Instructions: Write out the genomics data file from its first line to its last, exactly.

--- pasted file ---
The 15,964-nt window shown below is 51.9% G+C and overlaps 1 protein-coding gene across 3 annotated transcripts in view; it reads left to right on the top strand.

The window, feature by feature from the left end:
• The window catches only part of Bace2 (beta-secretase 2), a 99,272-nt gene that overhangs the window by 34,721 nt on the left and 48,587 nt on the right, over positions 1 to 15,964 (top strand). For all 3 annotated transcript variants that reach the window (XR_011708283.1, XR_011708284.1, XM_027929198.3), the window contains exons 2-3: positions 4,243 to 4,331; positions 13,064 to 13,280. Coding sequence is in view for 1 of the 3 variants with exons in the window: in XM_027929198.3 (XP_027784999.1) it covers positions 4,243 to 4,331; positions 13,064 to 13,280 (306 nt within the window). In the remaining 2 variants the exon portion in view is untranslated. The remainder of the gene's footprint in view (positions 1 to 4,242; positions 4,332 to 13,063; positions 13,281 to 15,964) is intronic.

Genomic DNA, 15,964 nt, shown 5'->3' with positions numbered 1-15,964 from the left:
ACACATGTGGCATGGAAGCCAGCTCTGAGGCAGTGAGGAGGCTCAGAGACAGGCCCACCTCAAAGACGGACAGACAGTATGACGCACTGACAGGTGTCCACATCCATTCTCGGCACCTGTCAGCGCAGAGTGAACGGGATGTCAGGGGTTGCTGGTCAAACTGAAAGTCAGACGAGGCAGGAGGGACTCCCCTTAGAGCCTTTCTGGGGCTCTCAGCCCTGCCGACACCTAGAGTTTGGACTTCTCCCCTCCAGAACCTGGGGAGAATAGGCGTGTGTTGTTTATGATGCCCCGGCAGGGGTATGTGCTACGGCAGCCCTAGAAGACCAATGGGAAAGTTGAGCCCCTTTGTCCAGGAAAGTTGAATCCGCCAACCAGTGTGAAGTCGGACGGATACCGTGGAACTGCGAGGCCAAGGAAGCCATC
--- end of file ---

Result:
The 15,964-nt window shown below is 51.9% G+C and overlaps 1 protein-coding gene across 3 annotated transcripts in view; it reads left to right on the top strand.

The window, feature by feature from the left end:
• The window catches only part of Bace2 (beta-secretase 2), a 99,272-nt gene that overhangs the window by 34,721 nt on the left and 48,587 nt on the right, over positions 1 to 15,964 (top strand). For all 3 annotated transcript variants that reach the window (XR_011708283.1, XR_011708284.1, XM_027929198.3), the window contains exons 2-3: positions 4,243 to 4,331; positions 13,064 to 13,280. Coding sequence is in view for 1 of the 3 variants with exons in the window: in XM_027929198.3 (XP_027784999.1) it covers positions 4,243 to 4,331; positions 13,064 to 13,280 (306 nt within the window). In the remaining 2 variants the exon portion in view is untranslated. The remainder of the gene's footprint in view (positions 1 to 4,242; positions 4,332 to 13,063; positions 13,281 to 15,964) is intronic.

Genomic DNA, 15,964 nt, shown 5'->3' with positions numbered 1-15,964 from the left:
ACACATGTGGCATGGAAGCCAGCTCTGAGGCAGTGAGGAGGCTCAGAGACAGGCCCACCTCAAAGACGGACAGACAGTATGACGCACTGACAGGTGTCCACATCCATTCTCGGCACCTGTCAGCGCAGAGTGAACGGGATGTCAGGGGTTGCTGGTCAAACTGAAAGTCAGACGAGGCAGGAGGGACTCCCCTTAGAGCCTTTCTGGGGCTCTCAGCCCTGCCGACACCTAGAGTTTGGACTTCTCCCCTCCAGAACCTGGGGAGAATAGGCGTGTGTTGTTTATGATGCCCCGGCAGGGGTATGTGCTACGGCAGCCCTAGAAGACCAATGGGAAAGTTGAGCCCCTTTGTCCAGGAAAGTTGAATCCGCCAACCAGTGTGAAGTCGGACGGATACCGTGGAACTGCGAGGCCAAGGAAGCCATC